This is How You Succeed as a Startup: Solve a Migraine Type Problem



“The customer’s perception is your reality.” — Kate Zabriskie

If you want to stay relevant as a business or in your job, find a “migraine types” problem worth solving.

This is especially true if you are a startup.

Too many startups fail because they don’t test their idea with customers.

They spent a lot of time and effort trying to “push” their ideas onto customers.

Instead, they could let customers “pull” their ideas.

The key is to find a migraine problem worth solving.  A migraine problem worth solving is one that customers care deeply about and they would pay you for.

In the book All in Startup: Launching a New Idea When Everything is On the Line. Diana Kander shares insight into how to find problems that customers care about.

Customer Problems are Either Headaches or Migraines

Focus on the serious stuff.

The rest of it is noise.

Kander  writes:

“You will need to significantly increase your chances of startup success if you focus on solving only those problems that are causing serious issues for your customers

Customer problems are either headaches or migraines. 

Your ordinary headache is just something annoying. ‘Oh, I have a headache,’ and maybe you take an aspirin or you don’t.  Either way, it goes away and you don’t even remember it an hour later.”

What is a “Migraine Type” Problem?

Migraine type problems are worth solving.

The pain is high.  So the value of a solution is high, too.

Kander  writes:

“And then there are migraine problems … They are horrible!  The pain is like an icepick in your brain … With most pain you can lie down or do something to make it bearable.  With a migraine there is no escaping

The world is blurry and your stomach is churning … That’s a problem worth solving

Hence the commercials. Hence the drug and Botox and billboards on the side of the road advertising doctors who treat them with everything, including brain surgery. 

From the handful of migraines I’ve had, I can tell you, on a scale of 1 to 10, the pain is a 10. A throbbing 10.”

Be Like a Detective

Be like a detective and learn the problems that count.

Beware of false positives.

Kander  writes:

“You have to take yourself out of sales mode when trying to identify your customer and their problem. 

Your objective should be to learn, like you are a detective.  

Like someone who is testing a theory.  Like a negative result is just as valuable as a positive

The worst thing you could get is a false positive because that would just waste more of your resources moving forward.”

Use Your Customer’s Words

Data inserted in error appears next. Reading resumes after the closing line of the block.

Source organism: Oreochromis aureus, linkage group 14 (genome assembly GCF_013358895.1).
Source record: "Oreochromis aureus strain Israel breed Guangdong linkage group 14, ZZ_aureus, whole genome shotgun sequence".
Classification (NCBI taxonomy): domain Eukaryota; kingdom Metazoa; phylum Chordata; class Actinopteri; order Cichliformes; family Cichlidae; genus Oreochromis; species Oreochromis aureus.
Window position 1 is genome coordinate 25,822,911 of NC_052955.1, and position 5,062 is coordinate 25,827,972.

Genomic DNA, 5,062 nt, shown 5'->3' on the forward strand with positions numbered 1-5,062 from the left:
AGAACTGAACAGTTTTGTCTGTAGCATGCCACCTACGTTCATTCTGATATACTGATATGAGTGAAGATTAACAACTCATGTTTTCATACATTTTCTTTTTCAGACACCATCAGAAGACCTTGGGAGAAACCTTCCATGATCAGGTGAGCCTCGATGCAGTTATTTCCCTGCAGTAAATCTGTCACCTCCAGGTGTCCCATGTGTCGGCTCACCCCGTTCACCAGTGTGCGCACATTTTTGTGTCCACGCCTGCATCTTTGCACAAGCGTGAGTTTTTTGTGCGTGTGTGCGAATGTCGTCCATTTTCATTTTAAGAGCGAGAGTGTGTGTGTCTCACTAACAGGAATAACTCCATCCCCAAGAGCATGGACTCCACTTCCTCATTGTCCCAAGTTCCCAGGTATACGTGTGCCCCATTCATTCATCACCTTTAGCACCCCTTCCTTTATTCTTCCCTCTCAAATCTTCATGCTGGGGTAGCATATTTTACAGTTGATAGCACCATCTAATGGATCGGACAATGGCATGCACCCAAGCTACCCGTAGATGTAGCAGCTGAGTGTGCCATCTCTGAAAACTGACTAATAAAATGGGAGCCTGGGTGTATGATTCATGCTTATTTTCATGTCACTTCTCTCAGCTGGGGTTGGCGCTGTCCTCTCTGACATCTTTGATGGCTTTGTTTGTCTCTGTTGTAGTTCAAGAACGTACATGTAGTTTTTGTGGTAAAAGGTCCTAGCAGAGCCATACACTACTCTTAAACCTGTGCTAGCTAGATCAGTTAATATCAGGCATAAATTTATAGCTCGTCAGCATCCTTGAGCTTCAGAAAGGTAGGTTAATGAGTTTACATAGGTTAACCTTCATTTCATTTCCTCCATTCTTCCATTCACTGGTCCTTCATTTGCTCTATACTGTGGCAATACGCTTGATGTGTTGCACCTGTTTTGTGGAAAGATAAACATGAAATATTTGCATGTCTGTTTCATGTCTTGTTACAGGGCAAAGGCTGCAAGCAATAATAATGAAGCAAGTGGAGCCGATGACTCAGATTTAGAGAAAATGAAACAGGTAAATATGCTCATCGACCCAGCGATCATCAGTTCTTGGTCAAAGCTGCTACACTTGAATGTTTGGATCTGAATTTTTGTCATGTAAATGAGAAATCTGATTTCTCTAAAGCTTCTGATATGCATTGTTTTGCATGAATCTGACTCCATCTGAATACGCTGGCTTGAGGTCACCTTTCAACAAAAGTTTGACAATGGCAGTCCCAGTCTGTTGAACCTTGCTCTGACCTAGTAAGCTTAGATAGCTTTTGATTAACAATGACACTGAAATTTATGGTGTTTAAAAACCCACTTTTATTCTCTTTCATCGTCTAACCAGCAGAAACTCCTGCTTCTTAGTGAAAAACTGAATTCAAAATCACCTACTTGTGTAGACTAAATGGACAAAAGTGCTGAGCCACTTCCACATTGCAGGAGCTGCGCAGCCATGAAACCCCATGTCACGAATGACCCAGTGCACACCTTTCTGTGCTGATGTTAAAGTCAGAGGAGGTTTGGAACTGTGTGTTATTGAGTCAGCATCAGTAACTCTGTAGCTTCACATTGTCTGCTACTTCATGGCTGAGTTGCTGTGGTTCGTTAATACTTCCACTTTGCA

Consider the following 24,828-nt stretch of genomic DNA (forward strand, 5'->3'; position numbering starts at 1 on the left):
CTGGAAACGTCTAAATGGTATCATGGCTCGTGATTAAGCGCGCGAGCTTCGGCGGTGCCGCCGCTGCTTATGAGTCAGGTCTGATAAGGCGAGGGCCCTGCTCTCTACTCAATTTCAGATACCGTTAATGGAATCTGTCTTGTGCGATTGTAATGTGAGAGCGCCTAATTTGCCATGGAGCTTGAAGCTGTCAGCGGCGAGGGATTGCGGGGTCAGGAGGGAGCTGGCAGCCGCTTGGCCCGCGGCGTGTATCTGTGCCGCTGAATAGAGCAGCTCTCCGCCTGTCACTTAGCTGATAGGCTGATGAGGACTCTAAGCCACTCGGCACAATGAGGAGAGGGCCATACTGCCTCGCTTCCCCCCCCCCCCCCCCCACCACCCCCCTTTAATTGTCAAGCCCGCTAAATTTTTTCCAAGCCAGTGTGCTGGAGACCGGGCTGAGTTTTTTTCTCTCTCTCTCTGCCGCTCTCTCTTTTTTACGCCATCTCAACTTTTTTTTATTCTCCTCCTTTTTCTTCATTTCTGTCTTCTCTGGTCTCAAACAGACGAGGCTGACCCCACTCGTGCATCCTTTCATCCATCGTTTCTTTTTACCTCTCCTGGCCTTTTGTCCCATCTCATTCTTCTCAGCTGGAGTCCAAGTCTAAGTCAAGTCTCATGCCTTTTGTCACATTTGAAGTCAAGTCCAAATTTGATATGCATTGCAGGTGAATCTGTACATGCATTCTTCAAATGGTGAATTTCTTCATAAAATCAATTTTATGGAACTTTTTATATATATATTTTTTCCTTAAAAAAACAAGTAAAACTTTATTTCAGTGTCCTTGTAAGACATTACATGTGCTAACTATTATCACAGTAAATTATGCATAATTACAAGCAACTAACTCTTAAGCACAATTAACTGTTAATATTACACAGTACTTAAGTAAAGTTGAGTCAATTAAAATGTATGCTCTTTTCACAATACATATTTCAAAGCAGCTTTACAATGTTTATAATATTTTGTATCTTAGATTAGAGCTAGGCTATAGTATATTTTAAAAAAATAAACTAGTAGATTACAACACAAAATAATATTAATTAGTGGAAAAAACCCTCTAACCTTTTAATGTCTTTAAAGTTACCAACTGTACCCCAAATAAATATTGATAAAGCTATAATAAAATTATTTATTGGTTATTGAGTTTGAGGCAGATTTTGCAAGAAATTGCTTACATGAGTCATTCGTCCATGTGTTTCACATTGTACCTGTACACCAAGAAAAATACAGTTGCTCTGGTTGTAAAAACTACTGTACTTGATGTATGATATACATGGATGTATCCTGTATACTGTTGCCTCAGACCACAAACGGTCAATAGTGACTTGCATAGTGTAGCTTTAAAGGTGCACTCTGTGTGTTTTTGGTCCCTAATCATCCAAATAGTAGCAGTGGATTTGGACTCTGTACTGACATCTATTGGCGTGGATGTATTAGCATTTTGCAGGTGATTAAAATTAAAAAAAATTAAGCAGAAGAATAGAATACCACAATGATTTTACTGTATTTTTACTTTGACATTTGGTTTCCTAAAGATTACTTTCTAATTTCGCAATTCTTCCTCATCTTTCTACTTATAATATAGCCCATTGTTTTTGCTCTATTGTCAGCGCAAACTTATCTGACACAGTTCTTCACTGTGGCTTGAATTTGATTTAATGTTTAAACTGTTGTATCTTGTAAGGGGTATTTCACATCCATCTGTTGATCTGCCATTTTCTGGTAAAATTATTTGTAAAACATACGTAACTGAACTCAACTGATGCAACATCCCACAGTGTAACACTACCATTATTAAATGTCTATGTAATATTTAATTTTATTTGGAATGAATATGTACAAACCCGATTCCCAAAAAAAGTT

Use actual statements from your customers to keep yourself honest and reflect the language from real people with real pain.

Kander  writes:

“You need to first and foremost figure out if prices is a problem and which customer segment it’s a problem for. 

And you can’t use your own words to answer these questions. 

You can only use actual statements that you hear your potential customers say when you talk to them.”

You Have to Hit a Nerve

You’ll know when you hit a nerve.

The conversation will suddenly take on extreme importance.

Kander  writes:

“I can’t tell you just how obvious it is when you find a migraine problem.  Once you hit that nerve, they aren’t just going to agree with you and walk away. 

They’ll tell you what they are currently doing to try to solve it. 

All the things they’ve tried in the past that didn’t work.  Even how much money they’ve spent trying to find a solution. 

When you bring up a migraine problem, you’ll see the customer’s eyes dilate right in front of you, like you just stuck your finger in a serious wound.  That’s where I made my money with Sparksys. 

The bigger the pain, the easier it will be to sell the solution.  Plain and simple.  You’ve got to hit a nerve.”

Listen First and Then Talk

Stay curious and listen to learn.

Kander  writes:

“Listen first and then talk.  I can’t stress that enough.  Just remember to listen.  Don’t load questions.  Don’t sell them on a problem.  Just listen to random strangers. 

If they’re willing to talk, let ’em talk.  Ninety percent of the stuff they say may be crap and may be boring, but there’s always a sliver of value there. 

As long as they’re honest and know you’re not trying to sell them something.”

Here’s the takeaway …

If you’re struggling with why nobody wants to buy what you’re selling, or wants to use the services you offer, ask yourself whether you first really checked with  potential customers whether they want it or need it.

One of my mentors put it pretty bluntly.  He said you might think you are good or that you might have a good idea.  But you don’t know until you test it.  You really test it when you actually ask somebody if they would pay you for it.

It’s easy to be good.  And it’s easy to have good ideas.  For a dime, I’ll give you a dozen.

It’s much harder to take it to the next level.

The good news is that potential customers and opportunities are all around you.

If you don’t know what they care about, just ask them.  When you strike a nerve, they’ll tell you all about their pain.

And, if you are struggling at work with being relevant, or struggling to get a job, the same idea applies.

Solve “migraine type” problems for people and you’ll always be relevant.

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